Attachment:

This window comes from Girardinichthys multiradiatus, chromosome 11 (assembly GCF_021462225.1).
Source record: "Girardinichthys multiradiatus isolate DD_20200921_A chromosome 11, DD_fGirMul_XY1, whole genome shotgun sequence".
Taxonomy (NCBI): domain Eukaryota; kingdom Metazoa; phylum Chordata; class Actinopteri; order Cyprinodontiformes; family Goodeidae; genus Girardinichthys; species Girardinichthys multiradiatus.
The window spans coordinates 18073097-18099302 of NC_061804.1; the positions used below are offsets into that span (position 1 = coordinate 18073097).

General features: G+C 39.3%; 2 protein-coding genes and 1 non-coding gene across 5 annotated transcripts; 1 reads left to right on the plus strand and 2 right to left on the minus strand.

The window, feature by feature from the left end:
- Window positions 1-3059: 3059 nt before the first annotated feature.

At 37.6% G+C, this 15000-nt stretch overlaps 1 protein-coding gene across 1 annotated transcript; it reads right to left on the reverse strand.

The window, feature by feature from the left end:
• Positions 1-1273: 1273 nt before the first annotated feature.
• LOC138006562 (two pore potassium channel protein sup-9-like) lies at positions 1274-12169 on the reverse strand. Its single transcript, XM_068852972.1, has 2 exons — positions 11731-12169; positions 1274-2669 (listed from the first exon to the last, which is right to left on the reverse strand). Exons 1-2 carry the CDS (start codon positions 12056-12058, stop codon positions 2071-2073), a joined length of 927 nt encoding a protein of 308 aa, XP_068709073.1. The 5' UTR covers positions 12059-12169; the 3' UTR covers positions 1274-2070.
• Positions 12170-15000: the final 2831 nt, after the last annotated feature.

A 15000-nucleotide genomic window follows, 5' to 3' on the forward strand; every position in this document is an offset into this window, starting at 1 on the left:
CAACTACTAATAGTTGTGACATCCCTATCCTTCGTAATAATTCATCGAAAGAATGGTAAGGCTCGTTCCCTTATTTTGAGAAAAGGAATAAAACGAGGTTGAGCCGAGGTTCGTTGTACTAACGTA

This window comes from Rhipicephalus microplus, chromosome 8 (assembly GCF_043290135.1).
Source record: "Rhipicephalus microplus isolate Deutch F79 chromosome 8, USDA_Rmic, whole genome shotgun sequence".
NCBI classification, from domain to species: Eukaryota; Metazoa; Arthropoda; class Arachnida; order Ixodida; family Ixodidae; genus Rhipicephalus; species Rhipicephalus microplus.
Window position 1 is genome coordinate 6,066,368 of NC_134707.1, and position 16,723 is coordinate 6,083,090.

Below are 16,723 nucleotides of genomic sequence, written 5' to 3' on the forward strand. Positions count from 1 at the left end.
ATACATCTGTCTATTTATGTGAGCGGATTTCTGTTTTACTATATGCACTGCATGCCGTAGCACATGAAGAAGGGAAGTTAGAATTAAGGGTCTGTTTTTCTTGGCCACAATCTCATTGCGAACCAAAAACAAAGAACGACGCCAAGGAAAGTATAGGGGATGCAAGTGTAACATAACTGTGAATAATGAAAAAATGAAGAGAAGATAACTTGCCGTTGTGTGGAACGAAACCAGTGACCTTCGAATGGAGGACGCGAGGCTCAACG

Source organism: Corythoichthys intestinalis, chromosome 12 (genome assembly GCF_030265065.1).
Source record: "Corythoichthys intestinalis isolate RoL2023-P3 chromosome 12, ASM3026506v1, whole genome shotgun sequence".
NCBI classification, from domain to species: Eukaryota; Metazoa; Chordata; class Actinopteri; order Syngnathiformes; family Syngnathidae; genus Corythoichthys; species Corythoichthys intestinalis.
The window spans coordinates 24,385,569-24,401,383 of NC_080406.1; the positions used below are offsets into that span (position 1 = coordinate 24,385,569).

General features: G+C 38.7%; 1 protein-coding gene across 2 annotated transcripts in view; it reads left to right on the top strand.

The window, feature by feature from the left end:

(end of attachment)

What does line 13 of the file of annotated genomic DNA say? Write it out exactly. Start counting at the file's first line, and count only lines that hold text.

A 15000-nucleotide genomic window follows, 5' to 3' on the forward strand; every position in this document is an offset into this window, starting at 1 on the left: